Coastal Voices: Klamath fire district slipped up

By Paul Crandall September 20, 2011 08:18 pm

The Sept. 15 letter to the editor, “Shame on those who opposed fire assessment increase” by Al Muelhoffer, was, in my opinion, misguided and narrow-minded.

I too believe the Klamath Fire Protection District is woefully underfunded and personally voted my two parcels in support of the proposed increase.  I also believe that its handling process and communication efforts (before and since the proposed benefit assessment increase vote) has been both confusing and lacking in future budgetary specificity.

The Klamath Fire Protection District states it hasn’t asked for a benefit assessment increase for the past 21 years. Okay, but let’s be honest. Whose responsibility was that? Correct, the Klamath Fire Protection District was and is responsible.

No service organization would wait 21 years to seek additional funding while the costs for everything have steadily increased over the years. Additionally such a service organization, attempting to make up for past inactions with a 150 percent increase all at once, should not be shocked when there is push-back from those who will be financially impacted the most by a mere number of parcels or a limited fixed income.

I find it unconscionable for a current member of the Klamath Voluntary Fire Department and another past board member of the Fire Protection District to so easily and publicly identify a couple of the multiple property owners (specifically by name and through inference) and then to label them as “shameful.” I think this approach is shameful, self defeating, a violation of community confidence and reprehensible overall.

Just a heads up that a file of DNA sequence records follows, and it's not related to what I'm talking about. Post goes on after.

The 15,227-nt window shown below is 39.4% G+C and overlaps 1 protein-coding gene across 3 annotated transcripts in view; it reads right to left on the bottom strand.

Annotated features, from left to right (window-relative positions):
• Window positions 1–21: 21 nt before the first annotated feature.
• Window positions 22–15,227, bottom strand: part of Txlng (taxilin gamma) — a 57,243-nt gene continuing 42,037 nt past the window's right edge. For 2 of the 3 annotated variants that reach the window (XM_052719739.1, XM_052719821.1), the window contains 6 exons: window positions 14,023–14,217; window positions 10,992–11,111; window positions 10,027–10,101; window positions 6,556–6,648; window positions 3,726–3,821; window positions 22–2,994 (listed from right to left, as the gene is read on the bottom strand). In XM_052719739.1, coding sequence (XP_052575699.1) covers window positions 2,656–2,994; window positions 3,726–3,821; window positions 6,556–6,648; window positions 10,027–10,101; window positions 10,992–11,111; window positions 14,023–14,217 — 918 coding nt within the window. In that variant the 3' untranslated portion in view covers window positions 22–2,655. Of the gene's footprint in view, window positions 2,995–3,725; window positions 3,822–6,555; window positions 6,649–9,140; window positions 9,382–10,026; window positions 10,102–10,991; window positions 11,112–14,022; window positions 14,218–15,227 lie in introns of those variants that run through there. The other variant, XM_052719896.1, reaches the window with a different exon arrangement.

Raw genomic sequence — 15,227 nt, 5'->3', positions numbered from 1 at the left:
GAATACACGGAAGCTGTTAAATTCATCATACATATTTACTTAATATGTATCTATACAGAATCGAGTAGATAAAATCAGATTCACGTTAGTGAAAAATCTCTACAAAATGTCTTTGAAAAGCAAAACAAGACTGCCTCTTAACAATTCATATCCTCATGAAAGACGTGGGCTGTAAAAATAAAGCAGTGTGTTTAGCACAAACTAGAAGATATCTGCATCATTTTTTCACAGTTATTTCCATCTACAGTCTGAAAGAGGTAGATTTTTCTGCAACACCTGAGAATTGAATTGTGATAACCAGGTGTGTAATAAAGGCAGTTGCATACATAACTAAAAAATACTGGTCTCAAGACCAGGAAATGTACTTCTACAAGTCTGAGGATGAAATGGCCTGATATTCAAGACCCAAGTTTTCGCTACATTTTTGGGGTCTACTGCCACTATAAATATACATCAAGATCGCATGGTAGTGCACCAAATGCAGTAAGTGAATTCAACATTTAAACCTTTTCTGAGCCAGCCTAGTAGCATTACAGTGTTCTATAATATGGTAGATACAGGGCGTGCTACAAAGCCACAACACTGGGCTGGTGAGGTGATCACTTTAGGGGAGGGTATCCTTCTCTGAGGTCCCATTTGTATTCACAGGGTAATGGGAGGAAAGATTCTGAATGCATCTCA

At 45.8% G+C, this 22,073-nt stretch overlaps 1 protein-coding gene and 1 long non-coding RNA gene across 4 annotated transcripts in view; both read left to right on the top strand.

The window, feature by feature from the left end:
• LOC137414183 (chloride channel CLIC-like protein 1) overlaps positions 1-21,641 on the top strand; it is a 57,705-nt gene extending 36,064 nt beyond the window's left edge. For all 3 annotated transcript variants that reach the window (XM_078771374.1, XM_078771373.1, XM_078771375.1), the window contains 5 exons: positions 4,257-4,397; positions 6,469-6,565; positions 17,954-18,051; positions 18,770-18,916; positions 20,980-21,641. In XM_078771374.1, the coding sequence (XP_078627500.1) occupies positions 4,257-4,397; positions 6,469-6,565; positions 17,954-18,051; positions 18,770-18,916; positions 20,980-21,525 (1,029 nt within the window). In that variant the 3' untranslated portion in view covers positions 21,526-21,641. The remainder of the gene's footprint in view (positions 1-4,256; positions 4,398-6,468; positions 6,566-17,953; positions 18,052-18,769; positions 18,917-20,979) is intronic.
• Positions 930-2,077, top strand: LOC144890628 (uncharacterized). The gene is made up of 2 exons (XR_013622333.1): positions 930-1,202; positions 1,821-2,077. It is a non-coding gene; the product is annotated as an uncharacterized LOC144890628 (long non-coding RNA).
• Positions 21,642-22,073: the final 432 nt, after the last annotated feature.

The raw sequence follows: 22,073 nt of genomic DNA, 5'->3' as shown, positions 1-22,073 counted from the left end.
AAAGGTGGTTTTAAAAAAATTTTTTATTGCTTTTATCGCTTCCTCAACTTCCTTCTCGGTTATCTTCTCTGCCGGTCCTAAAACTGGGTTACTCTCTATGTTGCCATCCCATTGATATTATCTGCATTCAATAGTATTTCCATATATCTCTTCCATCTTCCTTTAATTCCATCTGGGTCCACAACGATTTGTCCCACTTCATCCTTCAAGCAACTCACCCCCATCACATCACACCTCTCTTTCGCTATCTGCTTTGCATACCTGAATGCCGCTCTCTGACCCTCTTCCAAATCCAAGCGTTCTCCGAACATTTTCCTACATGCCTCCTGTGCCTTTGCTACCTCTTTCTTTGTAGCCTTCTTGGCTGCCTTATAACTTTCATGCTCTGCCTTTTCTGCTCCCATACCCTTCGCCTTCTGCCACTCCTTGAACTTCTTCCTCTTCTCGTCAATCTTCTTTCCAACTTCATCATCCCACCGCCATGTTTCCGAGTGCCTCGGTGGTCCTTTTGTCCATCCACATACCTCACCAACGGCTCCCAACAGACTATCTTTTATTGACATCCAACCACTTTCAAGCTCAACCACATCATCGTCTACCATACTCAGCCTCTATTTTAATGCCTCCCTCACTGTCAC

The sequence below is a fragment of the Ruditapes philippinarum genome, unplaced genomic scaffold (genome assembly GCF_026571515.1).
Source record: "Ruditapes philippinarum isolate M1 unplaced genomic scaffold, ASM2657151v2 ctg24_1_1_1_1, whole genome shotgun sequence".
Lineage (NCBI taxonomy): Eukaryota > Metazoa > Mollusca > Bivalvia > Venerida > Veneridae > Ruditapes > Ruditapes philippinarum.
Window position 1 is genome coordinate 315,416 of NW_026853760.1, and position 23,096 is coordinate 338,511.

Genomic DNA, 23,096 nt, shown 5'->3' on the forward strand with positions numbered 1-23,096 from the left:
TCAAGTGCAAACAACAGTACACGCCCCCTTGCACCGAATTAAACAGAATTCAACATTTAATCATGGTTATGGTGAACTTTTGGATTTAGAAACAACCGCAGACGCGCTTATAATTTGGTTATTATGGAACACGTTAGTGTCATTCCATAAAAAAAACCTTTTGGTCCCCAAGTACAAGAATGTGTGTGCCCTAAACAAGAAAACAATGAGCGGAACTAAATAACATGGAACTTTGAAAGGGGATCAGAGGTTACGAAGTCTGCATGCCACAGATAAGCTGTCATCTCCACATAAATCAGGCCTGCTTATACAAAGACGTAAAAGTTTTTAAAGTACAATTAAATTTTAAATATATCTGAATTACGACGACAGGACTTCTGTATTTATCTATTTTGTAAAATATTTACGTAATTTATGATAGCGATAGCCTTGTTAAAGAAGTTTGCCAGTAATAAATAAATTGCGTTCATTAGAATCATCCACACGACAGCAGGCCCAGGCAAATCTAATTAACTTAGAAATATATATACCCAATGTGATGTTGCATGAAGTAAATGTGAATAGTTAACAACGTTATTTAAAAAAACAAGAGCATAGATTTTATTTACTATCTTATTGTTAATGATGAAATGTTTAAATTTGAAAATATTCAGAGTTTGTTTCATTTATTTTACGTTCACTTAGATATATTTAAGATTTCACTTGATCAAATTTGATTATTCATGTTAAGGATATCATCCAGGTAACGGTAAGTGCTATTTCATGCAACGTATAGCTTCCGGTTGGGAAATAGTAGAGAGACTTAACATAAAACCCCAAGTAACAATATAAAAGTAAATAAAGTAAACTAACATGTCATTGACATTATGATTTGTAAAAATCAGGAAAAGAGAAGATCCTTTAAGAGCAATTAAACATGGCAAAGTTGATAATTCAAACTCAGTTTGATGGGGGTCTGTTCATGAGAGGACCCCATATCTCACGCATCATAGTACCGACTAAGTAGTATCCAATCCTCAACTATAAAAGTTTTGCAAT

Property owners with multiple parcels have always been major stakeholders in providing a lion’s share of the funding that the Klamath Fire Protection District receives though the benefit assessment.  Property owners with multiple parcels also support this community through property tax revenues, employment opportunities, housing, services, local contributions and assessment fees.

The fact is, the Klamath Fire Protection District priced itself out of an increase, insulted those who currently do financially support it and irresponsibly divided a community through skewed facts and cheap innuendo.

Too much of this type of behavior is running rampant through Washington, D.C., and it doesn’t work there either.

I believe the Klamath Fire Protection District’s time would have been better served actually listening to Klamath residents and businesses and to those concerns they voiced long before the vote was taken.

The final tally for the proposed Klamath Fire Protection District’s benefit assessment increase was 171 “yes” votes and 278 “no” votes. The proposal didn’t fail because of the 108 votes cast by multiple parcel owners being inferred by some. It failed because of the 278 “no” votes cast by both multiple and single property parcel owners … as was their right to do so.  It is sour grapes to think otherwise.

I have no doubt that the Klamath Fire Protection District will attempt this again and it must.

I trust it will conduct itself personally and administratively more professional than it has this time around.

Paul Crandall is a Klamath property owner.